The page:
I have described, in earlier posts, some of the underlying concepts of the “Subjective Theory of Value.” In summary, individuals determine economic value subjectively and individuals establish their own measures of value based on subjective scales of preference. Individuals reveal their preferences, without precise units of measure, when they make an exchange.

These simple principles provide the basis for a complex system of values and action which create a network of relationships we refer to as a market. I will describe many of these complexities, and how they relate to market activities in future posts, but, for now, I want to sketch out an hypothetical situation that I hope will help you relate to the role of subjective value in your own actions.

John wanders the streets of the art village in search of a picture to decorate his living room wall. He encounters a store called “The Same Price Art Store”. The sign in the window says, “All art the same price,” and it quotes a price well within his budget. He steps inside.

As he enters the store he is immediately impressed by the quality and selection of the art on display. Almost instantly, however, he notices some of the works that will not fit the decor of his home. He quickly sorts through the remaining selection and purchases an attractive landscape photograph.

So, what does this shopping experience have to do with economics, free markets, and value?

Shopping for artwork provides a good example of the real source and measure of value—and hopefully one to which you can relate.

First, John subjectively places relative values on all the art and ranks a particular piece of art above the rest. He has no other source for that value other than himself—whatever scale he places on that value.

Second, he has created a unique measure of value. He has a preference for a particular piece of art over all the others available at The Same Price Art Store. Since all pieces have the same monetary price, in this scenario, money price plays no role in the choice of art. (I will explain the role of money in future posts.)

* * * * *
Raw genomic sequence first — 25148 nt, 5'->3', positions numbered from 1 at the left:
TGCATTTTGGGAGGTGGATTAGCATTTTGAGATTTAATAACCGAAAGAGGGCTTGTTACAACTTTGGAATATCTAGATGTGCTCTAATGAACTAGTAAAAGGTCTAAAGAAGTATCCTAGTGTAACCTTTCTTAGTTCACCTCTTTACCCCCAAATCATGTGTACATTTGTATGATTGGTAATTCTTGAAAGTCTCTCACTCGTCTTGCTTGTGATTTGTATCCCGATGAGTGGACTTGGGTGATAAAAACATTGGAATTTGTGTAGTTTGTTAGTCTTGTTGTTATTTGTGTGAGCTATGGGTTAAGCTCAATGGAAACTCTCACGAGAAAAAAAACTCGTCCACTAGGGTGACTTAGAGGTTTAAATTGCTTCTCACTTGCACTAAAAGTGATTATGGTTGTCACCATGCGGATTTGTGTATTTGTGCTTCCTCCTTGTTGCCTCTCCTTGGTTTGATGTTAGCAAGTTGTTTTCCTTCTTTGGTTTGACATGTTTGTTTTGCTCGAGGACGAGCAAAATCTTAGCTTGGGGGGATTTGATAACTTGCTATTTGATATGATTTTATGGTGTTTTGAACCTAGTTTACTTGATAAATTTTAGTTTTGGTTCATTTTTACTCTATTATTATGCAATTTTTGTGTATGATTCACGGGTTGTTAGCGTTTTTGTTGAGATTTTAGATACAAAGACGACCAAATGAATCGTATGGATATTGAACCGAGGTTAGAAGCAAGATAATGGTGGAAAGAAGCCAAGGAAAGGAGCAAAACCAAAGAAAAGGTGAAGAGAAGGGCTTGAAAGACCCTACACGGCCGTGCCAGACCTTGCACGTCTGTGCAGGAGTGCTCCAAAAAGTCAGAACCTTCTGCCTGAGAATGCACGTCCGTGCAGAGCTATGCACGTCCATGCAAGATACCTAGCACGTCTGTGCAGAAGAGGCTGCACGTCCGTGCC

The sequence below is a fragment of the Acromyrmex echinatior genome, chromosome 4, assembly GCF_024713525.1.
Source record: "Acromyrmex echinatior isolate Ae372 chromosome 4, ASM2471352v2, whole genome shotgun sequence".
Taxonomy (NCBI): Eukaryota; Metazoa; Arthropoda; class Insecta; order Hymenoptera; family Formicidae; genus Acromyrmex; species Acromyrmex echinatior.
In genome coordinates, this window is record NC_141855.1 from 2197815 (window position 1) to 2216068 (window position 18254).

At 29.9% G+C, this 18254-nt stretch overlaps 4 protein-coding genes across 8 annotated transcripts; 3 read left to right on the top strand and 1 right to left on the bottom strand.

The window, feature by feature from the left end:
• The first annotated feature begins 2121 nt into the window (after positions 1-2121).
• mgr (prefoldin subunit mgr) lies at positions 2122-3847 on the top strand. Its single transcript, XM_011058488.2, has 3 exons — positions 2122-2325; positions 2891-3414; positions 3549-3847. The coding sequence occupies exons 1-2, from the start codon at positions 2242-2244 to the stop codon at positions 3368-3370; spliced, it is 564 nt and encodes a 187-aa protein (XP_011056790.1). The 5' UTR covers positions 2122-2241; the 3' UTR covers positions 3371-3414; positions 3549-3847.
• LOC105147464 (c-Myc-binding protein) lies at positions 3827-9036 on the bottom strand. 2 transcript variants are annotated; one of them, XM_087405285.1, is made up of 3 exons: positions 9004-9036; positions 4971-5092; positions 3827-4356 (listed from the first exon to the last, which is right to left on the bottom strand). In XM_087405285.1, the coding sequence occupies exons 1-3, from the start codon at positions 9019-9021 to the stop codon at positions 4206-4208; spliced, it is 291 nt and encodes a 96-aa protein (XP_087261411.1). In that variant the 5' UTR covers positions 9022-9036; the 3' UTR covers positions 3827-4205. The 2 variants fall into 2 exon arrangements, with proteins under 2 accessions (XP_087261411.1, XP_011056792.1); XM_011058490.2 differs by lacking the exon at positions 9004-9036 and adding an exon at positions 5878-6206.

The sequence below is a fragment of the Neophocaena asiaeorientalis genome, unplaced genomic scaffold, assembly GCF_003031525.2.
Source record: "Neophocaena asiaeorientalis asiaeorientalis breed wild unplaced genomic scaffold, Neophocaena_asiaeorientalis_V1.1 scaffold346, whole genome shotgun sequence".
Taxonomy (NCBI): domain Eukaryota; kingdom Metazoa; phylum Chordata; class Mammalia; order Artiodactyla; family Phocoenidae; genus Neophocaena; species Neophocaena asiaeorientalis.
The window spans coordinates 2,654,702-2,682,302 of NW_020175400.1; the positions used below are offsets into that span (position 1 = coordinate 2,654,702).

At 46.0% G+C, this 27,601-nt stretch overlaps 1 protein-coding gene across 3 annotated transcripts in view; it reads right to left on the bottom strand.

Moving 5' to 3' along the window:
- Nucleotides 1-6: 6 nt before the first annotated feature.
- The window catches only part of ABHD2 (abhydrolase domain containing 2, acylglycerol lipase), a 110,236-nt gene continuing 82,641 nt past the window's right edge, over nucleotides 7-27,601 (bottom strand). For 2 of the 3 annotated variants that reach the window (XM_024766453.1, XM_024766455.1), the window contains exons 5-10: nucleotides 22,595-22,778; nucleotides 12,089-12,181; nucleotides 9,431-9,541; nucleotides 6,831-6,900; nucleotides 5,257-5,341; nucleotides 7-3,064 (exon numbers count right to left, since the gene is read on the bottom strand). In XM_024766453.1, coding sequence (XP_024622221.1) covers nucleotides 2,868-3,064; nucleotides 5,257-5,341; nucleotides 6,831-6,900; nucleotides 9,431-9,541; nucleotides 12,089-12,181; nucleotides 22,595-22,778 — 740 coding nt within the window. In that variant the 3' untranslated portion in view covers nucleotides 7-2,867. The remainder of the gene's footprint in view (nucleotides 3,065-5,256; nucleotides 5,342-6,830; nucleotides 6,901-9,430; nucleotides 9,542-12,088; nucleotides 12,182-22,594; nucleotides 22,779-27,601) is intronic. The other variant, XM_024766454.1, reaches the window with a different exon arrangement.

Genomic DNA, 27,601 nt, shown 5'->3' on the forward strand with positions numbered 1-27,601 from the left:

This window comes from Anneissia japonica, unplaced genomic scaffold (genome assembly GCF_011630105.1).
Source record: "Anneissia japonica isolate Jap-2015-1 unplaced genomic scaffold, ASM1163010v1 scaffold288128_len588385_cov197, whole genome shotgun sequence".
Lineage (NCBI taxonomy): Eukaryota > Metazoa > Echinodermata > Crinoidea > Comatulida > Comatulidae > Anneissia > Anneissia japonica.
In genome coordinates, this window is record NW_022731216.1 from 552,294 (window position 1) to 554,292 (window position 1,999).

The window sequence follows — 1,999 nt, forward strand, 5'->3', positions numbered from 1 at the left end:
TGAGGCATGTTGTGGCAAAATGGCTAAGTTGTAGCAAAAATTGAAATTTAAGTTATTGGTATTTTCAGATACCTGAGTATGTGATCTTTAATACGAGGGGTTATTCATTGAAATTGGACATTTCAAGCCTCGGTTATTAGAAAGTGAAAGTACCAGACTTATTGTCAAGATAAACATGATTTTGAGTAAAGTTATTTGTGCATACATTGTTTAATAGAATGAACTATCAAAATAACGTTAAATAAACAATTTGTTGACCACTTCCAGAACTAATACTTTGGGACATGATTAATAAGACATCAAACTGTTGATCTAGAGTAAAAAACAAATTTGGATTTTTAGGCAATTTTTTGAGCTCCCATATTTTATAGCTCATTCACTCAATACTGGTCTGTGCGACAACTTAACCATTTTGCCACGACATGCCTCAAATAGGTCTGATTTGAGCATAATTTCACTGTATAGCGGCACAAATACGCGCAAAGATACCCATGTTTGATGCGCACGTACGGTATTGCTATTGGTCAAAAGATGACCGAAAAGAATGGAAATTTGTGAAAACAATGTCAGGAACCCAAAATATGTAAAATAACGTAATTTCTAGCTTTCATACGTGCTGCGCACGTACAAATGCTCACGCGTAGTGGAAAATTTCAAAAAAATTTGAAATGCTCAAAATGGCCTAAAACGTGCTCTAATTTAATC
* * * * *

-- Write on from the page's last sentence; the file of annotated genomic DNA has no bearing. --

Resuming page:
Fourth, by acting on his preference, he has created objective evidence of his preference. For the first time during his shopping trip observers can see, by John’s actions, that he prefers that particular piece of art more than the other works in the shop and more than whatever money he given for the art.

This hypothetical example demonstrates how value originates with an individual and how the level of that value derives entirely from the ordinal preference scale of the individual.

Now, create your own example. See how, for you, every determination of value results from your own subjective judgment, and that you measure that value only in terms of your preference over alternatives available. Regardless of what sort of purchase or exchange you make—for fruit, smart phones, cars, clothes, or art—you alone determine what you value and how much.

Subjective value and ordinal preferences make quantitative economists rather uncomfortable. I will demonstrate in this journal that Subjective Value Theory provides the only logically consistent explanation for the establishment of economic value, which provides a basis for understanding all economic activity.

Value: Exchange